A new DNA test, developed by researchers at the Garvan Institute of Medical Research in Sydney and collaborators from Australia, UK and Israel, has been shown to identify a range of hard-to-diagnose neurological and neuromuscular genetic diseases quicker and more-accurately than existing tests.
‘We correctly diagnosed all patients with conditions that were already known, including Huntington’s disease, fragile X syndrome, hereditary cerebellar ataxias, myotonic dystrophies, myoclonic epilepsies, motor neuron disease and more,’ says Dr Ira Deveson, Head of Genomics Technologies at the Garvan Institute and senior author of the study.
The diseases covered by the test belong to a class of over 50 diseases caused by unusually-long repetitive DNA sequences in a person’s genes – known as ‘Short Tandem Repeat (STR) expansion disorders’.
Ethical and social implications of powerful DNA-altering technology are too important to be left to scientists and politicians, researchers find.
Designer babies, mutant mozzies and frankenfoods: these are the images that often spring to mind when people think of genome editing.
The practice – which alters an organism’s DNA in ways that could be inherited by subsequent generations – is both more complex and less dramatic than the popular tropes suggest.
However, its implications are so profound that a growing group of experts believe it is too important a matter to be left only to scientists, doctors and politicians.
Writing in the journalScience, 25 leading researchers from across the globe call for the creation of national and global “citizens’ assemblies”, made up of lay-people, tasked with considering the ethical and social impacts of this emerging science.
Gene editing technology combined with stem cells provides a powerful new way to study genetic kidney diseases and their treatments.
Melbourne researchers have used mini-kidney ‘organoids’ grown in the lab to unravel the mystery of why Mainzer-Saldino syndrome, a rare disease involving a single defective gene, causes life-threatening kidney damage. In doing so, they’ve proven an approach that can be used to study a whole range of other genetic kidney diseases. Continue reading Mini-kidneys tell two sides of a genetic story→
Damselflies are evolving rapidly as they expand their range in response to a warming climate, according to new research led by Macquarie University researchers in Sydney.
“Genes that influence heat tolerance, physiology, and even vision are giving them evolutionary options to help them cope with climate change. Other insects may not be so lucky,” says Dr Rachael Dudaniec, lead author of the paper. Continue reading Are damselflies in distress?→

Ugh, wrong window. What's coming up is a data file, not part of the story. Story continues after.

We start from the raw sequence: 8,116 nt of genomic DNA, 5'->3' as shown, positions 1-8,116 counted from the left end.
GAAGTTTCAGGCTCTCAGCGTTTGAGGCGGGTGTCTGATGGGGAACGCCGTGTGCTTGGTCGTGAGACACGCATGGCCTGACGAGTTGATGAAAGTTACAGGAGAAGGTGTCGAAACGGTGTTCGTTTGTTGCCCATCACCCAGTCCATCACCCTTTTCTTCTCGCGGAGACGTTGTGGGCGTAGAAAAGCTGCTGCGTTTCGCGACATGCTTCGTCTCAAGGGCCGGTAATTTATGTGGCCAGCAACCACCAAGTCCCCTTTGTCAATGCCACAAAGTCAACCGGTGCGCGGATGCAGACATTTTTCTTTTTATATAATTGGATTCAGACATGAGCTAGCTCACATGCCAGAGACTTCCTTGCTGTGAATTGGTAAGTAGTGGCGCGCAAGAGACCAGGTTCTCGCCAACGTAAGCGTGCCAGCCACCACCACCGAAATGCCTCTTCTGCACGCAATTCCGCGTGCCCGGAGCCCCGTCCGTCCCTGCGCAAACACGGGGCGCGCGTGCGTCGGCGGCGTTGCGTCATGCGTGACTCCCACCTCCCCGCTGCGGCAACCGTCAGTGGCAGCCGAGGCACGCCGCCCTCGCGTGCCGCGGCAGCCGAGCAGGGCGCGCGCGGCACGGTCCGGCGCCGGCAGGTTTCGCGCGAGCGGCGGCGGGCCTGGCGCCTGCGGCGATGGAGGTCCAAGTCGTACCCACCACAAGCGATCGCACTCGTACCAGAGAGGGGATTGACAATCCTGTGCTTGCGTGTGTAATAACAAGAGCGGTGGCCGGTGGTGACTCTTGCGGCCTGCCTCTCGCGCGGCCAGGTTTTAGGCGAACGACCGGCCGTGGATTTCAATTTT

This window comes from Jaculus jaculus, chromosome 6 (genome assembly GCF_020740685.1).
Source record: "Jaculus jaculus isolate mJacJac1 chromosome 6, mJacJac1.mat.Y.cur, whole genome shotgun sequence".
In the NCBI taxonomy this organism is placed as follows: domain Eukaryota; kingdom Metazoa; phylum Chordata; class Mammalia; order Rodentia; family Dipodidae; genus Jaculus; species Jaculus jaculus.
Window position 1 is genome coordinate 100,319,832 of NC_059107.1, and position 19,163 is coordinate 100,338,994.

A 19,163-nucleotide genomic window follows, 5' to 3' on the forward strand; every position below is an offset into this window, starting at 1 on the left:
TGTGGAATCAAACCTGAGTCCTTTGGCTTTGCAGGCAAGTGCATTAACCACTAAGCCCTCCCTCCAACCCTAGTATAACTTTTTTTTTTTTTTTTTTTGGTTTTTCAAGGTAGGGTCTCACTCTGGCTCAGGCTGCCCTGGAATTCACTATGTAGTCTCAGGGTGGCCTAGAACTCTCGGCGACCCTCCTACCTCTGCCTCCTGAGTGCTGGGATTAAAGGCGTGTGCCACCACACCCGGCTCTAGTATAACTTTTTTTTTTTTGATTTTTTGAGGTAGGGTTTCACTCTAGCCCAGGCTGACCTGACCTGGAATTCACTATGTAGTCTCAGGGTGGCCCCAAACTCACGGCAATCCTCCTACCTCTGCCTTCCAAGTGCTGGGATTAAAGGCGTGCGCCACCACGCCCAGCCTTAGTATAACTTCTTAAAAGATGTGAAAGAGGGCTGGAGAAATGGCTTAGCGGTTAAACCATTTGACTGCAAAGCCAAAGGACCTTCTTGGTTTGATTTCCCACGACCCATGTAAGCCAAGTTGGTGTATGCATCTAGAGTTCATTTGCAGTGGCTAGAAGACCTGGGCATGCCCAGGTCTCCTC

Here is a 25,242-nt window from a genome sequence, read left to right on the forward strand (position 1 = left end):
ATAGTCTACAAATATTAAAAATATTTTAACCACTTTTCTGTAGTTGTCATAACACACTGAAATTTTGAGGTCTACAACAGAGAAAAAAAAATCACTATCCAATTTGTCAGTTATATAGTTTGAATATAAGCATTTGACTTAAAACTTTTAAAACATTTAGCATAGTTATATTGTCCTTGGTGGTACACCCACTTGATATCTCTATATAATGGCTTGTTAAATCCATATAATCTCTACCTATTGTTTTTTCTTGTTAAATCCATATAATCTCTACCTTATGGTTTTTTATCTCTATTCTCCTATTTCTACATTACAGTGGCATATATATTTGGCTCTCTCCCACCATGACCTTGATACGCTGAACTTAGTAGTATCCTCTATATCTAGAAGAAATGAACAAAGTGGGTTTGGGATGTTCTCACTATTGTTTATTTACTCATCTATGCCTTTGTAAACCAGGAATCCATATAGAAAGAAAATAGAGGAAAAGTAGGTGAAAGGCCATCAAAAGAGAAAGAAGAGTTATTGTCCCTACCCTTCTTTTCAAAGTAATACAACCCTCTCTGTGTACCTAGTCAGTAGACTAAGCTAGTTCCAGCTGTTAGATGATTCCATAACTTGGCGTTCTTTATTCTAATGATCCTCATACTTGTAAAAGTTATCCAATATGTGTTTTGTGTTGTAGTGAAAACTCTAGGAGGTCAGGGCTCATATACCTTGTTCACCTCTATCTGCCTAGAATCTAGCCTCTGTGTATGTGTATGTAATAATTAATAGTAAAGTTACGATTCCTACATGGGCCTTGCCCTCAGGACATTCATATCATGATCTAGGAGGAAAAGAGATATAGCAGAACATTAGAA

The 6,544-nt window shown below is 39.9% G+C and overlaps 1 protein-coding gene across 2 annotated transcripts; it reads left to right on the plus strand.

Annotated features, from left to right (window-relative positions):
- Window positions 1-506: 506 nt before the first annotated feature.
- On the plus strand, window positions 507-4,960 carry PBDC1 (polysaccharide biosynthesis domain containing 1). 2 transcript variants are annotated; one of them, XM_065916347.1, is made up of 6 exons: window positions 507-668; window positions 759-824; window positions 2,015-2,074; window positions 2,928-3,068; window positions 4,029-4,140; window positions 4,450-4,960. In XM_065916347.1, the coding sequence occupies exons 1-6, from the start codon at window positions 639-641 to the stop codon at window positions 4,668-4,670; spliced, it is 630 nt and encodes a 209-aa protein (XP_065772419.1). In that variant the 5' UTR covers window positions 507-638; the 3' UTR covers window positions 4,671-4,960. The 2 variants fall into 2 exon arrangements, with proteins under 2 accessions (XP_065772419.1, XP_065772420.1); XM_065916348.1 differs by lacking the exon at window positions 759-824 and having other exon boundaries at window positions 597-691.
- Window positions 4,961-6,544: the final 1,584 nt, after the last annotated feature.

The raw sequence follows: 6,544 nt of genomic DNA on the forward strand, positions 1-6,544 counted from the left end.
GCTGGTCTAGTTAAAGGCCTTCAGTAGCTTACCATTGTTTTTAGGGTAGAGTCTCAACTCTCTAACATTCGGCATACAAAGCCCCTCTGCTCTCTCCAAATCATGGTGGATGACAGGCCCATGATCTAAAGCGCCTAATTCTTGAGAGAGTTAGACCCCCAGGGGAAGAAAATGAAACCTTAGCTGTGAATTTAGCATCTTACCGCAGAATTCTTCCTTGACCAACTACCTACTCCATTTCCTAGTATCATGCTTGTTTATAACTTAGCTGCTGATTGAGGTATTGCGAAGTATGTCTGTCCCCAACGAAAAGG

More than 1.2 million Australians have an autoimmune disease. But any two people may experience it very differently, even if their disease has the same name.
Unlike infectious diseases, autoimmune diseases are not passed from person to person. They are our bodies fighting themselves, making every person’s disease unique.
“A lot of clinical trials fail as they treat all patients with a certain ‘disease’ as one big group,” says Professor Carola Vinuesa, from the National Health and Medical Research Council Centre for Research Excellence in Personalised Immunology at The Australian National University.
For years we’ve been identifying genetic markers linked to mental disorders. Now it appears those same markers could also tell us who will best-respond to treatment.
A study of over 1,500 children, as part of the international Genes for Treatment collaboration, found those with a specific genetic marker were more responsive to psychological therapy than those without.
Golden staph (Staphylococcus aureus) was thought to be a single, well-defined species—until a recent Darwin discovery showing that bacteria with golden staph characteristics are actually three distinct species.
Sam Berkovic and Ingrid Scheffer have changed the way the world thinks about epilepsy, a debilitating condition that affects about 50 million people.
Twenty years ago doctors tended to regard most forms of epilepsy as acquired rather than inherited. In other words, they believed epilepsy was mostly due to injury: the result of things like a crack on the head in a car accident, a bad fall in the playground, a tumour, or something having gone wrong in labour. Parents felt responsible and the resulting guilt was enormous.
The two clinician-researchers from The University of Melbourne have led the way in finding a genetic basis for many epilepsies, building on their discovery of the first ever link between a specific gene and a form of epilepsy. Finding that answer has been of profound importance for families.
Along the way, Sam and Ingrid discovered that a particularly severe form of epilepsy, thought to result from vaccination, was actually caused by a gene mutation. This finding dispelled significant concerns about immunisation.
An auto-correct system for genetic errors in plants is helping plant breeders grow robust hybrid crops more efficiently. It also offers new tools for modifying human and animal proteins without modifying their genomes.